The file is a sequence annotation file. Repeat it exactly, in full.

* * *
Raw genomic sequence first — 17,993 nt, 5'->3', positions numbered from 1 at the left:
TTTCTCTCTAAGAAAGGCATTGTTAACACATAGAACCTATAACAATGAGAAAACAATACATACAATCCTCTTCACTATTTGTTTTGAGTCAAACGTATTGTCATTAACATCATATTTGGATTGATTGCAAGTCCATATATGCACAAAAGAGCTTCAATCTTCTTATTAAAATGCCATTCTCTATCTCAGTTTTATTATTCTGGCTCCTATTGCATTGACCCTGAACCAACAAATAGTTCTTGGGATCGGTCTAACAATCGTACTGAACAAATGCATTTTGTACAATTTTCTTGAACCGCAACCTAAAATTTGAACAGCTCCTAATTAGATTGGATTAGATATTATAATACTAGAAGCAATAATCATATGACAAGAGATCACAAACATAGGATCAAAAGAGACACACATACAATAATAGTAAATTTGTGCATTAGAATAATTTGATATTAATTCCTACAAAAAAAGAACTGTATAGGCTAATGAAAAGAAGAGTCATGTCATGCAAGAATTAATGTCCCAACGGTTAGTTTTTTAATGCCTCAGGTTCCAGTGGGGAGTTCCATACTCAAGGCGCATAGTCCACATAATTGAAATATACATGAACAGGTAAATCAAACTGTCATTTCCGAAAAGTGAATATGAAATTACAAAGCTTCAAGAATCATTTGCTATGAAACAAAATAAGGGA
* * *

Raw genomic sequence first — 17,993 nt, 5'->3', positions numbered from 1 at the left:
TTTCTCTCTAAGAAAGGCATTGTTAACACATAGAACCTATAACAATGAGAAAACAATACATACAATCCTCTTCACTATTTGTTTTGAGTCAAACGTATTGTCATTAACATCATATTTGGATTGATTGCAAGTCCATATATGCACAAAAGAGCTTCAATCTTCTTATTAAAATGCCATTCTCTATCTCAGTTTTATTATTCTGGCTCCTATTGCATTGACCCTGAACCAACAAATAGTTCTTGGGATCGGTCTAACAATCGTACTGAACAAATGCATTTTGTACAATTTTCTTGAACCGCAACCTAAAATTTGAACAGCTCCTAATTAGATTGGATTAGATATTATAATACTAGAAGCAATAATCATATGACAAGAGATCACAAACATAGGATCAAAAGAGACACACATACAATAATAGTAAATTTGTGCATTAGAATAATTTGATATTAATTCCTACAAAAAAAGAACTGTATAGGCTAATGAAAAGAAGAGTCATGTCATGCAAGAATTAATGTCCCAACGGTTAGTTTTTTAATGCCTCAGGTTCCAGTGGGGAGTTCCATACTCAAGGCGCATAGTCCACATAATTGAAATATACATGAACAGGTAAATCAAACTGTCATTTCCGAAAAGTGAATATGAAATTACAAAGCTTCAAGAATCATTTGCTATGAAACAAAATAAGGGA